though they ostensibly only wanted to pave themselves a way into the publishing world, their taste combined with the moment in time made their little magazine beautiful, rich in literature, and quite influential. with authors such as henry james, poets like stephane mallarme, and artists like aubrey beard- sly, the magazine quickly became part of that new international community that was creating that 'new art.'

enter ernest batchelder and the many others recently inflamed by the passion of new ways to work, new ways to see. the american home, like those in europe, was being remade, and as the chap-book failed due to total ignorance about business practices, stone had an idea for another magazine, one for which he knew there was a burgeouning audience.

in 1896, in chicago, the house beautiful was born. dismissing the typical victorian house as a 'hideous aggregation' of 'dismal dreariness' and 'tawdry finery,' the magazine discovered a more enduring beauty in simplicity.** across a few states, over in new york, another magazine with a similar philosophy was beginning, but rather than it being the successful business stone now hoped for, this one was part of a religion.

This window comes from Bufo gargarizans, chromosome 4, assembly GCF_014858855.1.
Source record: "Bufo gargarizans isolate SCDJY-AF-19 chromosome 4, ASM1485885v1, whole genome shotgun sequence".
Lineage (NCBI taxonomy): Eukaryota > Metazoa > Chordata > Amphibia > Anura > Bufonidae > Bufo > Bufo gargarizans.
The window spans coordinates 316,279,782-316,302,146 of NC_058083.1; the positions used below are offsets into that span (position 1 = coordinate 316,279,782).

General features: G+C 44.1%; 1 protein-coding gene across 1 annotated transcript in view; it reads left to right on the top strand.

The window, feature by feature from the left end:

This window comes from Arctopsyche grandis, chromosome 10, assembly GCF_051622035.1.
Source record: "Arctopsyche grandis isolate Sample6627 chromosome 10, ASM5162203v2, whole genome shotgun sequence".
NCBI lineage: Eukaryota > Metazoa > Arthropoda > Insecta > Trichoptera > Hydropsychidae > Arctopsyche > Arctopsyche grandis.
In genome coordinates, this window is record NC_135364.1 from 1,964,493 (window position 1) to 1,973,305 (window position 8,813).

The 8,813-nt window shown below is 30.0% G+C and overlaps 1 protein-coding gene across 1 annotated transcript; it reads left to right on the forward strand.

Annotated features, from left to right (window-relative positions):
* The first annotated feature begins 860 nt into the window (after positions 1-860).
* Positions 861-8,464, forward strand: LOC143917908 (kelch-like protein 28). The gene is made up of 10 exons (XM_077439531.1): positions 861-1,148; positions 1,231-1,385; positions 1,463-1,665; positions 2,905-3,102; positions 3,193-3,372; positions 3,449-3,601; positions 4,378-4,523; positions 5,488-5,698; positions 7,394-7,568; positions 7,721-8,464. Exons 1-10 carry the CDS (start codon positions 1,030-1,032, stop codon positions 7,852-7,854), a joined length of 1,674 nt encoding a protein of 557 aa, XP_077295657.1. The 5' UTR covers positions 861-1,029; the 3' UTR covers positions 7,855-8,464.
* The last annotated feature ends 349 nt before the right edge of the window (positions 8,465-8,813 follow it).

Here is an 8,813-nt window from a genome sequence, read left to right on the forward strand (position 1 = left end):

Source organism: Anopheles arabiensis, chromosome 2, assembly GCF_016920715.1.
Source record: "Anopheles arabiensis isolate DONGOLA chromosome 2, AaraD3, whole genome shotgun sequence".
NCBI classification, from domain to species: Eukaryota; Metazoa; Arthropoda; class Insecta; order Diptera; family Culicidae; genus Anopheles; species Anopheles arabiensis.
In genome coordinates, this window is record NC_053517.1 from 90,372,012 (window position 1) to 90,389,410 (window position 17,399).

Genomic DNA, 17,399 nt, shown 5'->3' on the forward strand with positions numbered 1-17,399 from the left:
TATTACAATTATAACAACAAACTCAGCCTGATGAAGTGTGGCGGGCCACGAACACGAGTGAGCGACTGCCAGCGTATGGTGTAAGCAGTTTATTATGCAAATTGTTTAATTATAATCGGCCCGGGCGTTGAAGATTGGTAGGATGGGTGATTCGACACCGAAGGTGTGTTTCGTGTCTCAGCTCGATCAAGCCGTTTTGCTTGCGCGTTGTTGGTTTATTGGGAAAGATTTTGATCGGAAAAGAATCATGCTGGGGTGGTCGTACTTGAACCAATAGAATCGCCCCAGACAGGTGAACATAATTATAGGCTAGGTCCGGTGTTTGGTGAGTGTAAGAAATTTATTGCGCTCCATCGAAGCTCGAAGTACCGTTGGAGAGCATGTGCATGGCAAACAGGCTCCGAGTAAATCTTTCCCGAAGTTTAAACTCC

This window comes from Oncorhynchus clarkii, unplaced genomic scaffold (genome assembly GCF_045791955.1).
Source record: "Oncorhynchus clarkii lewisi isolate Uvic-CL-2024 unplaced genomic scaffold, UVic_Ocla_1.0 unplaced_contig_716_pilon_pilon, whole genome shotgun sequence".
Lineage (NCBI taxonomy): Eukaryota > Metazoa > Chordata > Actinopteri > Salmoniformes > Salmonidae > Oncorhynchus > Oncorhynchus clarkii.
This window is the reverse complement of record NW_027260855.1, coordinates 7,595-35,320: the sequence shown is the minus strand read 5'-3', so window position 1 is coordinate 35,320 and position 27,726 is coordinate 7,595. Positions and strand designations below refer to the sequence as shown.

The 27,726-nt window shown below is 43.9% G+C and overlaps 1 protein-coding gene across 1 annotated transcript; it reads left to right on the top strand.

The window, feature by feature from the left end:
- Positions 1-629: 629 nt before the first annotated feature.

where the house beautiful was slick, the fra, the roycrofters' publication under elbert hubbard, looked hand-done. where the house beautiful might talk a lot about the carpeting, the fra might talk about the soul. still the two both wrote of the home, both shared the soul of a movement. or did until that night, as they sat at that table discussing the craftsmen in europe they'd hoped to meet, and as their ship was torpedoed by the german soldiers. hubbard and stone both went down with the ship.

* Country Living, September 1, 2001, Bruce E. Johnson
** House Beautiful, November 1, 1996,
Christine Pittel

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08 October 2008

the principles of design

what you probably don't know is that a great many houses in my neighborhood, built as a working-class neighborhood in the early 20s, have a 'batchelder fireplace.' as i said, these were not built for rich folk, and they don't look like they were, but the variety and beauty of the decorative tiles on mantles around here make as least the hearths priceless.

this was all i knew or ever even thought of batchelder, ernest batchelder. until yesterday. i was browsing around as i am wont to do and i came across a design instruction book he wrote, where i found this page.

since he had been kind enough to give us a hint, i was quickly able to find the image to which he referred .

it didn't look anything like the style in his tiles, but it certainly did look like the nicholson (look in the background).